Gun groups challenge NJ laws on open carry of handguns

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Pro-gun groups have filed a lawsuit in New Jersey claiming that the state's firearm laws deny residents their fundamental constitutional right to carry a handgun outside their home.

The lawsuit filed by the Second Amendment Foundation, the Firearms Policy Coalition, and the New Jersey 2nd Amendment Society also challenges the procedure gun-owning residents must follow in order to obtain a permit to carry a handgun in public, reported.

Without a permit, gun owners can only keep firearms inside their homes or businesses. When traveling to gun ranges, the firearms must be unloaded and locked in a container.

However, the groups claim that obtaining a permit is near impossible. Alexander Roubian, president of the New Jersey 2nd Amendment Society, called it a “draconian prohibition.”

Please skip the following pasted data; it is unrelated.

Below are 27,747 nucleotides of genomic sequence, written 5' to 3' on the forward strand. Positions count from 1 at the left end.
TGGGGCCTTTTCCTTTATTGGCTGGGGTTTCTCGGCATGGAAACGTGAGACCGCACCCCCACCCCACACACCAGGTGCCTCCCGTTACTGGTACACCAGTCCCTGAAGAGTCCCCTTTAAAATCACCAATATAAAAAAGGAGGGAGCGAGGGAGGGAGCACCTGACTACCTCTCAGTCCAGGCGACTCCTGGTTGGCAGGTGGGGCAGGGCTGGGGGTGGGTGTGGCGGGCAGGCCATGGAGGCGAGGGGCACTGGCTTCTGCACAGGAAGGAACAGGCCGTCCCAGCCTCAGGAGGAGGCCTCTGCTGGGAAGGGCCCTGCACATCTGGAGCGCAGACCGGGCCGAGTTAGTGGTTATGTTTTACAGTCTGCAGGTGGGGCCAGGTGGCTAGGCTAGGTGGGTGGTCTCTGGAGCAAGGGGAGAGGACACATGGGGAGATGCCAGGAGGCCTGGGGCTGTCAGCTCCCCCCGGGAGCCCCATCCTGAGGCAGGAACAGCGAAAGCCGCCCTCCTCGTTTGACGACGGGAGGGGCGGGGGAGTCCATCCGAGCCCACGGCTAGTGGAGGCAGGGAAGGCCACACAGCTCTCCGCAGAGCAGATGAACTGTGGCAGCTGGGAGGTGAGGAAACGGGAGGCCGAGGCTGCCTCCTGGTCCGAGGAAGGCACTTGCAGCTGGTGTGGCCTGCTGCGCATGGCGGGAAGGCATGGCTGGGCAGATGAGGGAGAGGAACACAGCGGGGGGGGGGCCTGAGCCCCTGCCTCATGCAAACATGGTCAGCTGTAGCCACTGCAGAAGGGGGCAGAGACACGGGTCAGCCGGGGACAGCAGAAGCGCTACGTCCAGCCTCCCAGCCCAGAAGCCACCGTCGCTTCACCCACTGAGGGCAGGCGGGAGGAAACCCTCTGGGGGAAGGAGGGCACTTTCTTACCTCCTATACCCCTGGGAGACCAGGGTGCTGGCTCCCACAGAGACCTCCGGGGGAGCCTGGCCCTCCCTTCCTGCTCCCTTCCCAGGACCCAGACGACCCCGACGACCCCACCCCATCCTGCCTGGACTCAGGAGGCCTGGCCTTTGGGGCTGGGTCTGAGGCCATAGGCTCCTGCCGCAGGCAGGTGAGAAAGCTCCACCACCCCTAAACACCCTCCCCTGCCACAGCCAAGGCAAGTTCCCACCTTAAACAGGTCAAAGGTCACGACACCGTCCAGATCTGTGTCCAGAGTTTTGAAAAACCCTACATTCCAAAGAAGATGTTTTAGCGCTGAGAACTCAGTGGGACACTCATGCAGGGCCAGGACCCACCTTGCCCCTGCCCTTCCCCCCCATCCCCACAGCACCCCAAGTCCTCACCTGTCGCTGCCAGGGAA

“New Jersey residents want nothing more than to protect themselves and their loved ones, as they are entitled to,” Roubian told the paper.


To carry a loaded handgun outside their homes, gun owners in the state must apply for a permit with the local or state police department.

The application requires three components: testimony from three people on the applicant’s moral character and behavior; gun safety certificates; and “a written certification of justifiable need to carry a handgun,” according to the paper.

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To meet the “justifiable need” standard, gun owners must prove there is an urgent need for self-protection and no other alternative than an armed defense, the paper reported, citing the lawsuit.

If police approve the application, it moves on to the Superior Court, where the applicant must again prove they meet the requirements. If denied, applicants can take the issue before a judge within 30 days.


The lawsuit claims most residents who apply are denied the permit. It was unclear how many permits are issued annually.

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